Over the past decades, the use of ovulation inducing drugs has been increasing. A possible causal link between fertility treatments (especially clomiphene citrate and gonadotrophins) and various types of malignancies, including cancers of female reproductive system, thyroid cancer and melanoma, has been postulated. The majority of the available studies on this subject suffers from methodological limitations, including the small number of outcomes, short and incomplete follow-up, and inability to control for potential confounders. Concerning ovarian cancer, while early studies led to the suggestion of an association between ovulation inducing agents and increased risk of malignancies, the majority of data do not support a causal link. An increased risk was recently observed in women giving birth after in vitro fertilization (IVF), but it appeared to be consequential to the infertile status rather than the effect of fertility drugs. More controversial are the results concerning breast cancer with some investigations suggesting an increased risk after exposure to ovulation inducing agents, especially clomiphene citrate, whereas others not supporting this concept. A possible trend towards an increased risk has been reported by some authors for endometrial cancer. Altogether, current data should be thus regarded as a signal for the need of further studies rather than being definitive in them.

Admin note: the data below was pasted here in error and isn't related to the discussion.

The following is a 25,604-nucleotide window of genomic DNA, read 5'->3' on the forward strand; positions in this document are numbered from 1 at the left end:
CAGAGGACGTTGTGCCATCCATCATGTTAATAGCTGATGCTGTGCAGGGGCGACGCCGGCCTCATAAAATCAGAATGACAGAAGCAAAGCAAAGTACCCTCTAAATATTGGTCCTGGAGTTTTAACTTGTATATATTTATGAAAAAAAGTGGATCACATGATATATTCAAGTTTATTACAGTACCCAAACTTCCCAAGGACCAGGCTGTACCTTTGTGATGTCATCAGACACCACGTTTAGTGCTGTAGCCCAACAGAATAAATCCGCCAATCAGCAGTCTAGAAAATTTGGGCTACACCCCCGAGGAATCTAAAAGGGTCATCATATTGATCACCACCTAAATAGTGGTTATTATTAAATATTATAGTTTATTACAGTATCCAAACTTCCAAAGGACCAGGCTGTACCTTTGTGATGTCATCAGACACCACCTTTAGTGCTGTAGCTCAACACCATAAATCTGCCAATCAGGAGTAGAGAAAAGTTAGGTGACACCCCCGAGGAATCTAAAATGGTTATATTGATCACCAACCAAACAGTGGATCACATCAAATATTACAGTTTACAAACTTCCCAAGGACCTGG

Keywords: Cancer risk, clomiphene citrate, ovulation inducing agents, gonadotrophins, breast cancer, melanoma, ovarian cancer, thyroid cancer, uterine cancer, in vitro fertilization
Rights & PermissionsPrintExport